Urgent Museum Notice

Advance Exhibition Schedule

Sonya Clark, <i>Blued</i>, 1998; Glass beads, 9 x 14 x 9 in.; Private collection; © Sonya Clark; Photo by Tom McInaville

Note: Please discard previous calendars. This information is current as of January 2021. For more news about the National Museum of Women in the Arts (NMWA), visit the press room.

Upcoming Exhibitions

RECLAMATION: Recipes, Remedies, and Rituals
January 18–December 31, 2021
RECLAMATION, an online participatory exhibition and ingredient archive, examines food as a creative medium and connective tool for exploring intergenerational and intercultural experiences. Through a focus on ingredients used in cooking, curatives and ceremonies, this exhibition re-presents the traditional role of women in providing sustenance and healing. The exhibition’s innovative design centers around the kitchen table, the central domestic object for gatherings of family and friends. Nine artists will activate their kitchen tables, sharing photographs, videos and stories of how they use this most important domestic object. Museum visitors will leave their mark on the exhibition by sharing recipes, anecdotes and reflections related to food through a digital ingredient archive. RECLAMATION opens a year-long season of programming that examines the relationship between food, art, and women as part of the Women, Arts, and Social Change initiative.

Sonya Clark: Tatter, Bristle, and Mend
March 3–May 31, 2021

Textile and social practice artist Sonya Clark (b. 1967) is renowned for her mixed-media works that address race and class, celebrate Blackness and reimagine history. This midcareer survey includes the artist’s well-known sculptures made from black pocket combs, human hair and thread as well as works made from flags, currency, beads, sugar, cotton plants, pencils, books, a typewriter and a hair salon chair. The artist transmutes each of these objects through her application of a vast range of fiber-art techniques: Clark weaves, stitches, folds, braids, dyes, pulls, twists, presses, snips or ties within each work. By stitching black thread cornrows and Bantu knots onto fabrics, rolling human hair into necklaces and stringing a violin bow with a dreadlock, Clark manifests ancestral bonds and reasserts the Black presence in histories from which it has been pointedly omitted.

A black-and-white photograph of two dark-skinned young twins sitting in folding chairs against a woodsy background, facing the camera with their bodies angled outward in opposite directions. They wear matching cowgirl outfits, complete with hats, boots, and hobby horses.
Mary Ellen Mark, Tashara and Tanesha Reese, Twins Days Festival, Twinsburg, Ohio, 1998 (printed later); Gelatin silver print, 20 x 24 in.; National Museum of Women in the Arts, Gift of Robert and Kathi Steinke; © Mary Ellen Mark/The Mary Ellen Mark Foundation

Mary Ellen Mark: Girlhood
March 3–July 11, 2021
An icon in modern photography, Mary Ellen Mark (1940–2015) documented people around the world who would otherwise be unknown or forgotten. From street children in Seattle to circus performers in India, Mark captured the lives and stories of individuals with empathy, humor and candor. Drawn from an exceptional recent donation of more than 160 photographs by the artist, given to the museum by members of the Photography Buyers Syndicate, this exhibition presents approximately 30 images Mark made throughout her career depicting girls and young women. Photographs from many of the artist’s best-known series reflect her wondrous and uncanny vision of girlhood.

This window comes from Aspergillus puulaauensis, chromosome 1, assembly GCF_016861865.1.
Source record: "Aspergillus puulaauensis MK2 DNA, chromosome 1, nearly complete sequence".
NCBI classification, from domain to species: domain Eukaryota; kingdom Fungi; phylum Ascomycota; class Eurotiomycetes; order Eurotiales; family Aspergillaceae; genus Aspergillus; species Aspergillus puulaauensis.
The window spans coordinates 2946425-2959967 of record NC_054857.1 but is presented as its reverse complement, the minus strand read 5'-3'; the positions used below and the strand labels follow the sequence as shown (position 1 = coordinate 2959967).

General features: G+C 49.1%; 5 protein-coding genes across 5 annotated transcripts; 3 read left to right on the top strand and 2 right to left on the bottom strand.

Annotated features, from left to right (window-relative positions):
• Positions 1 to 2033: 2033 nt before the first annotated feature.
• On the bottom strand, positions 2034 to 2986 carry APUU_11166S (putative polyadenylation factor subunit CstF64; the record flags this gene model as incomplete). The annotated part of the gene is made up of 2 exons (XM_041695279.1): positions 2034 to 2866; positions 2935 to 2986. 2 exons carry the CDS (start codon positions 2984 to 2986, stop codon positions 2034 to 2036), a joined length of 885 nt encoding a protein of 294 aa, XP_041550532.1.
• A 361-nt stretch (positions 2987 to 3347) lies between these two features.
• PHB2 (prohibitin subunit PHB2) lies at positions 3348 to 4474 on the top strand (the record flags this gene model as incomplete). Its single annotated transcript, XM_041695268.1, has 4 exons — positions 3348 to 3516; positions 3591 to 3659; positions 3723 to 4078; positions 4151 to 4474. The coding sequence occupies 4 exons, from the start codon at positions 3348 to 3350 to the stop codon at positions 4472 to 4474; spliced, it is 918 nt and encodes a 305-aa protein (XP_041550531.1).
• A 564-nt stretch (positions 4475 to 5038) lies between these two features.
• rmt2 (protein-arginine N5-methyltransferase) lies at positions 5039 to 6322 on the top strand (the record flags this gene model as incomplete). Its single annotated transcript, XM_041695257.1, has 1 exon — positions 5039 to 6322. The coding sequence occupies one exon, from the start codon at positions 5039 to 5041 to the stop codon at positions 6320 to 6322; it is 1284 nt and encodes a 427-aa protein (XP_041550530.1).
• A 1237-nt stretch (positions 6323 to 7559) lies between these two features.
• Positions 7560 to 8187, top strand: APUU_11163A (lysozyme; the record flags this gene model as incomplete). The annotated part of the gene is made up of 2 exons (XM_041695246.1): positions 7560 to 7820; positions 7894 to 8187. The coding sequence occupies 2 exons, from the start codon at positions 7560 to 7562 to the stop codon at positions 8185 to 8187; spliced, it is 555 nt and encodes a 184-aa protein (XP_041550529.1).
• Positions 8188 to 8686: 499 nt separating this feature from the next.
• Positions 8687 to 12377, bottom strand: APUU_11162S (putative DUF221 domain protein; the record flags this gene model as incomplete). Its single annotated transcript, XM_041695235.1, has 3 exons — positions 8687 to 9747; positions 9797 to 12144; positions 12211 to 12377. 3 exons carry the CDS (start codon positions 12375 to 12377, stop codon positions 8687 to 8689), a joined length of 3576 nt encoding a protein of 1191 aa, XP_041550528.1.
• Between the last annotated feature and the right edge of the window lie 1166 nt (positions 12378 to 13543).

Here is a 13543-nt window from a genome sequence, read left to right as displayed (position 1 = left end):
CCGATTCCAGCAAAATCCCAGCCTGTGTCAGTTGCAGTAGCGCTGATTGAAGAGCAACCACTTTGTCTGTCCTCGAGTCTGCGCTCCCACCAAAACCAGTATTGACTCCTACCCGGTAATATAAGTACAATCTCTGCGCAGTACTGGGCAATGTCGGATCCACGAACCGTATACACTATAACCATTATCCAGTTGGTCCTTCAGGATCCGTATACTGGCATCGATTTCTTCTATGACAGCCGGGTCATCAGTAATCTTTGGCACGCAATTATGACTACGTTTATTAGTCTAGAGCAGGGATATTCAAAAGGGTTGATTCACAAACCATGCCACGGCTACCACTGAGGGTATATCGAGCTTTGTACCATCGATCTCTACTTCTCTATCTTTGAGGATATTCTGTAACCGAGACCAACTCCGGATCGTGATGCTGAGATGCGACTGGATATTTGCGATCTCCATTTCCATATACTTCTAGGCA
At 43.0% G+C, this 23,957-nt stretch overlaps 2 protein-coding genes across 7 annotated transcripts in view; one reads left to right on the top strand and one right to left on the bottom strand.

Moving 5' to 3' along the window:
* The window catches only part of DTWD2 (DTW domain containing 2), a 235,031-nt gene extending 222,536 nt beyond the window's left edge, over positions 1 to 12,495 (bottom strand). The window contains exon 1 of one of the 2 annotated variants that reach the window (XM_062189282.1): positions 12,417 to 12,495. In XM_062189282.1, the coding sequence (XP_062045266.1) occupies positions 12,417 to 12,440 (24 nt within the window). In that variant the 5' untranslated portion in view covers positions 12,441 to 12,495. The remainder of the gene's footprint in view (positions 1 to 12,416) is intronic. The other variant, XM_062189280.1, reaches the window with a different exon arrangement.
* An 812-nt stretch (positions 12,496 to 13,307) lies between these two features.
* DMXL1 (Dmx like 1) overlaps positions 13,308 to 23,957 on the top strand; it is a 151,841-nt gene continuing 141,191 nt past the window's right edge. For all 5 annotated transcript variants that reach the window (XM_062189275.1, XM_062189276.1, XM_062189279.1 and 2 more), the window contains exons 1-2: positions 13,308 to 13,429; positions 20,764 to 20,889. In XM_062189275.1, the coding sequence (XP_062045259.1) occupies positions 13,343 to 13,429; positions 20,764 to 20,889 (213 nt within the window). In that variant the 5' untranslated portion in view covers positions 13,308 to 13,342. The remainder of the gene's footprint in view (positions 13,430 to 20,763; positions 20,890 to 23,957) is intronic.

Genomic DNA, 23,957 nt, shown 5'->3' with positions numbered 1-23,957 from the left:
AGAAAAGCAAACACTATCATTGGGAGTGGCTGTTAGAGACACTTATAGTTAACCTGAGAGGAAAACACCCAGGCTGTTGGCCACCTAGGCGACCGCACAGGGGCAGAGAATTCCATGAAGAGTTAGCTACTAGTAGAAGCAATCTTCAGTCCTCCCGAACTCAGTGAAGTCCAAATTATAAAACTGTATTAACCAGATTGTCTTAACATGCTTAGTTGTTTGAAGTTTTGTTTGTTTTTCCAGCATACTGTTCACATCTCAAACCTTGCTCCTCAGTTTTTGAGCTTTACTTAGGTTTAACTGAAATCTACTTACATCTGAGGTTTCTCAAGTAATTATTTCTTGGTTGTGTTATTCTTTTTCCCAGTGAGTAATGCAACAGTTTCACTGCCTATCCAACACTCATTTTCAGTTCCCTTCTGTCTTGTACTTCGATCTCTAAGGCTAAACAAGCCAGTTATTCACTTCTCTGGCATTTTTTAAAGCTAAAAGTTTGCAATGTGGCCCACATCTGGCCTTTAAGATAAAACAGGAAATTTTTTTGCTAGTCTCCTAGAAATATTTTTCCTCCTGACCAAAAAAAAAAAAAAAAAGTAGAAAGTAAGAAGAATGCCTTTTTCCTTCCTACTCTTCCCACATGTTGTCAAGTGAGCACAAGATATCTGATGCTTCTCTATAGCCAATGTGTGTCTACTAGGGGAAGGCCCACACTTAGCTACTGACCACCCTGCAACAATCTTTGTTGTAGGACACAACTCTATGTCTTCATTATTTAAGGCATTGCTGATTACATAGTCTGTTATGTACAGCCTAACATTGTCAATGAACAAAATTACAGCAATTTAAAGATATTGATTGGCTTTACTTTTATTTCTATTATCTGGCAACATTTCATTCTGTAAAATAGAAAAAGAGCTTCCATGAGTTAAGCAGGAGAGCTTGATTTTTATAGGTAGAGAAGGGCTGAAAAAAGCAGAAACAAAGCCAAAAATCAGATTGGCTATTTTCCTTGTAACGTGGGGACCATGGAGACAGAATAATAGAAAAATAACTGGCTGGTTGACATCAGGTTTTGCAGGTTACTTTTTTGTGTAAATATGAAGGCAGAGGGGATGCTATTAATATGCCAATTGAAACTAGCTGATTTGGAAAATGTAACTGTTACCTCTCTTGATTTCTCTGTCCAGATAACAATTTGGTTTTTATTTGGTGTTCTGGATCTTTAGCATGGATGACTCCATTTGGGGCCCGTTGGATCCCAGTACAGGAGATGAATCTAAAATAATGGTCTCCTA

Secret Recipes
July 5–Fall 2021
Across centuries and cultures, women artists have incorporated images of food into their work as a celebration of identity and healing. Others, however, depict food to reference the traditional confinement of women to the kitchen or the prison of imposed gender norms. This exhibition of artists’ books, graphic novels and zines presents a spectrum of food imagery, from Colette Fu’s pop-up book celebrating ethnic Chinese identity to Wewer Keohane’s apple-shaped commentary on the story of Adam and Eve.

Current Exhibitions

New York Avenue Sculpture Project: Betsabeé Romero
Through May 2, 2021

The dynamic works of Mexico City-based artist Betsabeé Romero
(b. 1963) form the latest chapter in NMWA’s public art program, the New York Avenue Sculpture Project. Signals of a Long Road Together comprises four sculptures developed expressly for this installation. Using a process similar to tattooing, Romero carves figures and intricate patterns into the sidewalls and treads of tires, which are then filled with gleaming metallic paint. The tires are assembled into totemic structures that speak to themes of human migration and the natural environment. Romero’s sculptures are the first in the New York Avenue Sculpture Project to incorporate interior lighting, which gives each piece an otherworldly glow after dark.

Julie Chen: True to Life
Through June 30, 2021

Renowned book artist Julie Chen combines highly complex structures and poetic reflections to create ambitious artists’ books that raise questions about time, memory and human survival. Chen carefully engineers books in ways that create unmistakable, powerful unity of text and object. Julie Chen: True to Life presents a selection of the California-based artist’s captivating works from throughout her 33-year career.